Investment: Sensing changes ahead in balance of risks - Business - News - The Independent

Investment: Sensing changes ahead in balance of risks

THE HARDEST thing of all to do in financial markets is to call a turn in the key economic indicators, such as inflation or interest rates. You have to be either a mug or a masochist if you think that you can get them right with any degree of precision, which is why most of those who make those calls only do so when they are being paid a lot of money to stick their neck and risk getting egg all over their face.

The best technique, one of those well-paid market mavens once told me, is to "forecast long and forecast often". That way, with any luck, if you are wrong, nobody will be able to remember just how wrong you were. And if by any lucky chance you prove to be right, you have a choice of baselines from which to demonstrate how good your forecasting has been. Does that sound too cynical? I hope not. It is meant to be a realistic assessment of the state of the forecasting business. The truth is that it is rarely difficult to identify which variable is the key parameter in the market outlook at any one time. What takes time and good fortune is to identify in which direction that parameter is likely to go next. In most cases, experience suggests, the simplest and safest method is to assume that the current trend, whatever it is, will continue into the near future.

Thus, for example, at almost any point in the 1990s, anyone who assumed that the level of inflation and interest rates would continue to fall would have discovered a very workable investment strategy. The reality is that the downward trend in both variables has been the single most outstanding feature of the investment climate in the decade. On the time- honoured basis that for investors the trend is your friend, it would be unwise to assume that this trend will reverse until or unless there is some clear evidence that it has run its natural course.

But there is little doubt that we have now reached a genuine decision point as far as global interest rates are concerned. Even those of us who have successfully championed the buying of bonds as an asset class in the 1990s are now forced to contemplate whether or not that game has finally had its day. I am not referring to the next movement in short- term interest rates, which remains a largely parochial issue, but to the far more important movement in long-term interest rates, as reflected in the yield on long maturity bonds.

The question of whether long-bond yields have bottomed out has been asked at repeated intervals throughout the decade. There were those who thought that the bottom had been reached in 1994, when a surprise move by the Federal Reserve to tighten policy left many professional investors nursing hefty losses on their bond holdings. In fact, viewed from the comfort of today's perspective, it proved to be a mere blip on the historical interest rate charts. According to Barclays Capital, the data shows that global interest rates, as measured by bond yields, have fallen steadily to new lows in 1998. Any satisfaction that the UK might have taken from the fact that interest rates have fallen so sharply in the last decade is tempered by the realisation that in real terms, we suffer from some of the most lowly rated government bonds of any country in the world (Greece and Italy included).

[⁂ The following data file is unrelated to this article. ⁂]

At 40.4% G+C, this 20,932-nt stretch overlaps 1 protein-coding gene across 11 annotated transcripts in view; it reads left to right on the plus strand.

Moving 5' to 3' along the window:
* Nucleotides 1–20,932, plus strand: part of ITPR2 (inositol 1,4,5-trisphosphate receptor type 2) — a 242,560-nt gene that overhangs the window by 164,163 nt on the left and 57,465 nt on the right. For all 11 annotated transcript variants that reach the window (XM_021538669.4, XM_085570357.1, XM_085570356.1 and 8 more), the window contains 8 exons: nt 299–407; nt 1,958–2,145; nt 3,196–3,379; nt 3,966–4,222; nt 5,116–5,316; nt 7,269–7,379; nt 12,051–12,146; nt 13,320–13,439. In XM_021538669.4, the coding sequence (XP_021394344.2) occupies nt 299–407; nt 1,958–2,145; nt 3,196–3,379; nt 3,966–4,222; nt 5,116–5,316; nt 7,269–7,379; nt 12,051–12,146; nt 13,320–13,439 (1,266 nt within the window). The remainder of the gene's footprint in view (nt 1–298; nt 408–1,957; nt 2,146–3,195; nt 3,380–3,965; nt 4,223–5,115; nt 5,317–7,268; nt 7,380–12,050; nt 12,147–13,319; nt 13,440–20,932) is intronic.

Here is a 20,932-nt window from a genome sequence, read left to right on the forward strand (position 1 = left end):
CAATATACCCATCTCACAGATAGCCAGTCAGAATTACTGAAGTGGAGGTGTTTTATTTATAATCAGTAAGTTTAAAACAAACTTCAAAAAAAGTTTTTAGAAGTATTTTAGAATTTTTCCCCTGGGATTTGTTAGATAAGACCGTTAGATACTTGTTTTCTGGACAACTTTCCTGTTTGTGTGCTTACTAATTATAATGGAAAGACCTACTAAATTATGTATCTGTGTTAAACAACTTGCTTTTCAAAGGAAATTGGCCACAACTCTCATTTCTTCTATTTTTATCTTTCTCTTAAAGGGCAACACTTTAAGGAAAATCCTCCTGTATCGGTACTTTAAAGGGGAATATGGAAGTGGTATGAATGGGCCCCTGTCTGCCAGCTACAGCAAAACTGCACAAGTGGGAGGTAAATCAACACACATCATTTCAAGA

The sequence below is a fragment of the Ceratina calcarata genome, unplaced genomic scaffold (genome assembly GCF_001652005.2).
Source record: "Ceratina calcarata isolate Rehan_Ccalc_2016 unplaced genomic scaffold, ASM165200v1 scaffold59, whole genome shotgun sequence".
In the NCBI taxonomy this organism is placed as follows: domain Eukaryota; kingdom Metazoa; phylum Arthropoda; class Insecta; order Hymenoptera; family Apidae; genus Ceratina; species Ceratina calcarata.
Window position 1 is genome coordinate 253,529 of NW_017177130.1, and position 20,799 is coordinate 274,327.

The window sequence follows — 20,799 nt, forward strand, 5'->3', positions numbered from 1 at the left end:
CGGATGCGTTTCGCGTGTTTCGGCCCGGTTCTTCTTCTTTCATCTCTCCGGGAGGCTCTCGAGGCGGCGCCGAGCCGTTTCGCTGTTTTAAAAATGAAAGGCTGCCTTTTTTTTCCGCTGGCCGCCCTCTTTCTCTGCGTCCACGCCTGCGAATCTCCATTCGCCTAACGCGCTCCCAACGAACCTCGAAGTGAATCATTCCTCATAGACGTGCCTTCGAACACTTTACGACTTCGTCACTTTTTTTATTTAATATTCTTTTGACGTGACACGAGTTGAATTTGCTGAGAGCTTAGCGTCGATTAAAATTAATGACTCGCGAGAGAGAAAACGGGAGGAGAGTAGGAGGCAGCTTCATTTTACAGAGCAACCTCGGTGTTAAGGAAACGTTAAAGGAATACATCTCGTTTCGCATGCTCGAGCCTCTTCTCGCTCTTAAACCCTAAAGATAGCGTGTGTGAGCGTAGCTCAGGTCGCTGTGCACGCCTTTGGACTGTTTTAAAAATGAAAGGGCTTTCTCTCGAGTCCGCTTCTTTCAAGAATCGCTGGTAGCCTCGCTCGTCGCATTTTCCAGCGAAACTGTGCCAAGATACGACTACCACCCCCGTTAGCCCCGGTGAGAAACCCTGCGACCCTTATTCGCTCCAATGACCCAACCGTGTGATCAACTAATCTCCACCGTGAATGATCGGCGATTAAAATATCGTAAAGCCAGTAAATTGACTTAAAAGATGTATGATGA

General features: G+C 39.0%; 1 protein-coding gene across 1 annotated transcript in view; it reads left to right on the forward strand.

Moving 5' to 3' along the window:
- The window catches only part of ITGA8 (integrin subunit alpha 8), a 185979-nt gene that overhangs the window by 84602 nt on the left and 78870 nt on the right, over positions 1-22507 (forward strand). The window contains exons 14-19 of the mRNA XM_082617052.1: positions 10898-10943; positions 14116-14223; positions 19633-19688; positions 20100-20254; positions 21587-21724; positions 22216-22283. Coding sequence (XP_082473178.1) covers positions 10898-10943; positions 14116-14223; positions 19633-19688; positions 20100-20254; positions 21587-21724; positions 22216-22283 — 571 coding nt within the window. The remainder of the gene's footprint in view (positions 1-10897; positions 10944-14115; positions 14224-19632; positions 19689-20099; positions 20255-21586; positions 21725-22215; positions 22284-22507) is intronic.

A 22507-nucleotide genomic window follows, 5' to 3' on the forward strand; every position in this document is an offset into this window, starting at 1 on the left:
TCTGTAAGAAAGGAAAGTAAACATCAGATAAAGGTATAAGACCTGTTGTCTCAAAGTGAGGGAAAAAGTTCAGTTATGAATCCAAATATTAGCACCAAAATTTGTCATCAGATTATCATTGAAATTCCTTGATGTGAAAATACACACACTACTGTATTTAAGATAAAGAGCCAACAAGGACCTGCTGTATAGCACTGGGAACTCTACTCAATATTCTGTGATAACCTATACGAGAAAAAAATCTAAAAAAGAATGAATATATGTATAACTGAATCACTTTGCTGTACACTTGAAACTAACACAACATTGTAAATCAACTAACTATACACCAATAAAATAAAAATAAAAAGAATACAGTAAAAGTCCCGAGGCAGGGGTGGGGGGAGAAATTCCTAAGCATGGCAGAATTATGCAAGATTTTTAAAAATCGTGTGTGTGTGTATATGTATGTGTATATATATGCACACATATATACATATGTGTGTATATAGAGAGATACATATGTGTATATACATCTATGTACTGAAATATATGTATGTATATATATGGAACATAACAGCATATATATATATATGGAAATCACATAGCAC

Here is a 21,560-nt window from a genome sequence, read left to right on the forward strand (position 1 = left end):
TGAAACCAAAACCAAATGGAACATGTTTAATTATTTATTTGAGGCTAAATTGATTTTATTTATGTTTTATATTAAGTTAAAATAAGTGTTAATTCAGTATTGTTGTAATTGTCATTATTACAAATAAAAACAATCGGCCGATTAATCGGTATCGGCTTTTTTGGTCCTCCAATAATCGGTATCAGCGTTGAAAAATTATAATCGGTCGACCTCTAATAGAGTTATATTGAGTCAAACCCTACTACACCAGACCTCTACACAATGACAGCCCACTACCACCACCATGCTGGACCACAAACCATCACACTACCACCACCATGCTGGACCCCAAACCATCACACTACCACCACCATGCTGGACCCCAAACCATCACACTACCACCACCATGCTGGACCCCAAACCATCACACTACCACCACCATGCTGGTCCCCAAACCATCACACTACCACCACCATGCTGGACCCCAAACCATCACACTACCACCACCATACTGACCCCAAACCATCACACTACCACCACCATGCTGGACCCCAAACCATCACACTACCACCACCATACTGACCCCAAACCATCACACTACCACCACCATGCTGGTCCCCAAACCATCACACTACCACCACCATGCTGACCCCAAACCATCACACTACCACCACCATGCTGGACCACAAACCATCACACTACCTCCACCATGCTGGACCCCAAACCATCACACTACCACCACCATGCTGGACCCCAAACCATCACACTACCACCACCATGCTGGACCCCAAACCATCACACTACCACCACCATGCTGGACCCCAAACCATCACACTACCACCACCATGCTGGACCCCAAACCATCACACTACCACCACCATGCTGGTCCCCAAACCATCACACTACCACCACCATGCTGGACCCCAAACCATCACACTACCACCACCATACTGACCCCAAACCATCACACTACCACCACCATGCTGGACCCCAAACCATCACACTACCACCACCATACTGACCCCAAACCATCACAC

The significance of falling long- term interest rates lies in a simple mathematical formula. Whether you are talking about the value of a stock market as a whole, as market strategists like to do, or about a particular company's shares, the value of any financial asset can be found by a simple equation, of the form x = y/z.

The top line in the equation (the `y') is the expected future stream of profits or dividends that you expect to accrue to the investor. The bottom line (the `z') is a rate of interest that represents the long- term opportunity cost of investing in that future stream of income. Divide one by the other and in principle you have the intrinsic value of the investment you are thinking of making - a benchmark against which you can compare the current price at which you are being asked to invest. In practice, of course, this simple sounding formula is impossible of precise evaluation: if everyone knew for certain what a market's future earnings were going to be, and/or the level of interest rates which would prevail over say the next 10 years, there would be no need to have financial markets at all.

What has happened, in very broad terms, over the last 15 years of bull market conditions is that both the top and bottom lines of the market valuation equation have risen together. Company profits and dividends have risen (from an initial very low base in the 1970s) while interest rates have also fallen steadily from their very high levels at the start of the 1980s. The question now is whether that long and beneficial secular trend has come to an end.

The Federal Reserve has this week given us a clear signal that its policy of accommodating the stock market boom in order to secure wider economic goals (such as the stability of the financial system) is nearing the end of its course. The long bond yield in the US is now well above its low point of last year, and the trend looks set to be followed elsewhere in the world.